The early trends of Grimstroke, the Corrupted Guardian

posted by EskayDota,
Grimstroke is the latest hero to plague your pubs, but how have people been playing him in these early days? What can you do to aim for success with the hero?
The first new hero to be added in 10 months of patches, Grimstroke is an Intelligence support with a magical arsenal. In the weeks since his release we have seen a variety of ways of playing the cursed painter. Professional players have experimented with builds that see the hero played in every position and lane, but which of these will stick?

Is he a strong laner?

When viewed from the role of support, the most prominent build is to max the hero’s nuke ability, Stroke of Fate. With the damage of Luna’s Lucent Beam at max level but in AOE-form and on a five-second cooldown, his first ability is a huge selling point for the hero. Being able to deal this level of damage on a support with a healthily proportioned mana pool, Grimstroke is strong to say the least.

A max-level Stroke of Fate through a creep wave can take out a large majority of almost any hero’s hit points at such an early stage of the game. Stroke of Fate is maxed out at level 7 in over 90% of Grimstroke games.

This shows potential for Grimstroke to be a strong laner. Nukes from range allow for safe and damaging harassment at a distance, while transitioning into a strong fighter in the early-to-mid game. To pad out Grimstroke’s utility, he also is equipped with a movement-speed-boost-turned-AOE stun, alongside a single-target silence that is dispelled similarly to Weaver’s Swam ability.

His strongest selling point is his ultimate

Although not favoured in popular builds, Grimstroke’s silence is one of his more frustrating spells — particularly for low-attack-speed, spellcasting supports. Heroes like Pugna, Lion and Lina really suffer the consequences of having a slow attack speed, and without the help of allies can spend the full 4/5 second duration silenced.

Grimstroke’s most popular skill build (Courtesy of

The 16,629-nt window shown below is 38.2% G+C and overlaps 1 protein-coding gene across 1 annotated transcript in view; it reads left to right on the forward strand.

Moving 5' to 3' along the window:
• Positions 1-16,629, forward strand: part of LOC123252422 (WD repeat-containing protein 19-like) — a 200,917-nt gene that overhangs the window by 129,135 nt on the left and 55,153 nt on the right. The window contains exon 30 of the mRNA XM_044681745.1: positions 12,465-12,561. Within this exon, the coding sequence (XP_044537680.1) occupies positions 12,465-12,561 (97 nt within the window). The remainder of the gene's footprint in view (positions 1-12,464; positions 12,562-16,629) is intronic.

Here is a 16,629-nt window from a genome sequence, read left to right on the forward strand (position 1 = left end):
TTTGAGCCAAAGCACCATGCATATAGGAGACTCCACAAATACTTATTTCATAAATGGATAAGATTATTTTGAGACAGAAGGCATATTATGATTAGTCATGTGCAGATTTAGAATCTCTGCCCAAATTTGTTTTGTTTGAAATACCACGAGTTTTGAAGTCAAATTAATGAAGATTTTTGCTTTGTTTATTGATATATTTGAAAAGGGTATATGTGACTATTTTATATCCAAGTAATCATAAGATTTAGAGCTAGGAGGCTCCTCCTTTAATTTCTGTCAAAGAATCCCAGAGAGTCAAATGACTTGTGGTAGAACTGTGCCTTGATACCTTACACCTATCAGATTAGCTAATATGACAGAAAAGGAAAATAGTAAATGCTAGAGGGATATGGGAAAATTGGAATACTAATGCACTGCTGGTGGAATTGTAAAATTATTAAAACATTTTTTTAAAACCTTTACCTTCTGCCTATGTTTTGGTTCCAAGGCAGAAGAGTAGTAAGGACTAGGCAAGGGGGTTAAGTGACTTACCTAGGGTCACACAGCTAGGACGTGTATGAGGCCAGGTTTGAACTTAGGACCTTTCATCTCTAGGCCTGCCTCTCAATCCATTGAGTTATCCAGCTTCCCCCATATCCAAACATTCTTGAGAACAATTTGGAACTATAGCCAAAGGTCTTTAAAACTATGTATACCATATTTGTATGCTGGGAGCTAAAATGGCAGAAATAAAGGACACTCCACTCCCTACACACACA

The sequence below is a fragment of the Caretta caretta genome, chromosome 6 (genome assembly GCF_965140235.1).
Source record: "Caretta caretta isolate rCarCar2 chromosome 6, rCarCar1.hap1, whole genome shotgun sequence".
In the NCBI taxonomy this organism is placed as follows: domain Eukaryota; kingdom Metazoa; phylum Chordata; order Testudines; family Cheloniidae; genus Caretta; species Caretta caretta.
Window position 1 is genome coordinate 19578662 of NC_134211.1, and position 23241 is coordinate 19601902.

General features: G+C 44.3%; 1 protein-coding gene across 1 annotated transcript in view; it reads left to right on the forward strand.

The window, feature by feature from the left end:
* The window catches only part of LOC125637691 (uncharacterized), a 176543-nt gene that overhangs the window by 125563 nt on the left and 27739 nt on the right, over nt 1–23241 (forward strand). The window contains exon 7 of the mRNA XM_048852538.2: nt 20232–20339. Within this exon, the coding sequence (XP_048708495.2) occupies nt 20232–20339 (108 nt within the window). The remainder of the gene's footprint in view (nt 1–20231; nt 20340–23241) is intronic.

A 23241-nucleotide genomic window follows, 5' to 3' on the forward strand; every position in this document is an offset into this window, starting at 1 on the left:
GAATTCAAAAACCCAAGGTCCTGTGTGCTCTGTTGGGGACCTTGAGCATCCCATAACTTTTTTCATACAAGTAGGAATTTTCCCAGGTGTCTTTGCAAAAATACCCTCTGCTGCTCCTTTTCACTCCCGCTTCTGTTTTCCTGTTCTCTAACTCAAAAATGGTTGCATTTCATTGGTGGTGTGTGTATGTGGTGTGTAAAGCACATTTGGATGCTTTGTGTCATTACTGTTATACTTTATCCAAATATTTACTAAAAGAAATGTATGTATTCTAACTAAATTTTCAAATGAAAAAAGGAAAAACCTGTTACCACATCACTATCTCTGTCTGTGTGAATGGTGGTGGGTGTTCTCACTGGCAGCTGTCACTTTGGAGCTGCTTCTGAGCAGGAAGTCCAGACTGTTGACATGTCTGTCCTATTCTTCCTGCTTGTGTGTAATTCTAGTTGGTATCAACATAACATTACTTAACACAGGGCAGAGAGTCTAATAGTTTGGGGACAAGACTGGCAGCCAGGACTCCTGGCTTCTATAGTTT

Grimstroke’s third ability, Ink Swell, has several mechanical elements. The ability proves to be most useful in teamfights and disengaging and can make for a very strong save if used at the right moment. Picture a stun, slow, damage-over-time and a nuke onto your enemies, alongside a speed boost and period of immunity to auto-attacks for an ally. Early trends from all levels of pub games favour maxing Ink Swell over Grimstroke’s silence.

Arguably Grimstroke’s strongest selling point is his ultimate, acting as a link between the targeted enemy and its nearest ally, causing whatever single-target spells cast on either hero to be cast on both. This immediately makes for some very fun interactions.

Blink and Eul's are the key to success

To assist these abilities, a consistent trend in the itemisation of the hero has seen people building Eul’s Scepter of Divinity and Blink Dagger. Beyond the obvious self-Cyclone to allow Blink to come off cooldown, the two items complement Grimstroke’s role as an escape artist.

This combination allows him to cast Cyclone on an enemy while making himself significantly quicker and invulnerable to attacks, allowing him to run or blink away. Both the Eul’s and Blink can also be used to help Grimstroke land his stun more consistently.

The numbers favour Grimstroke as a support hero, given he only has a 41% win rate in the midlane and a marginally higher win rate in the offlane. However, this hasn’t stopped pro players taking advantage of the hero’s heavy nuke damage and wide range of utility. After all, let’s not forget that Valve labelled Sven a support hero for a number of years…

All this said and given the hype around the easy MMR to be gained from picking Bob Ross, he has not yet managed to paint himself a world in which he has a win rate above 50%. The early changes to the hero have seen his win rate dwindle even further.

Photo credit: Valve

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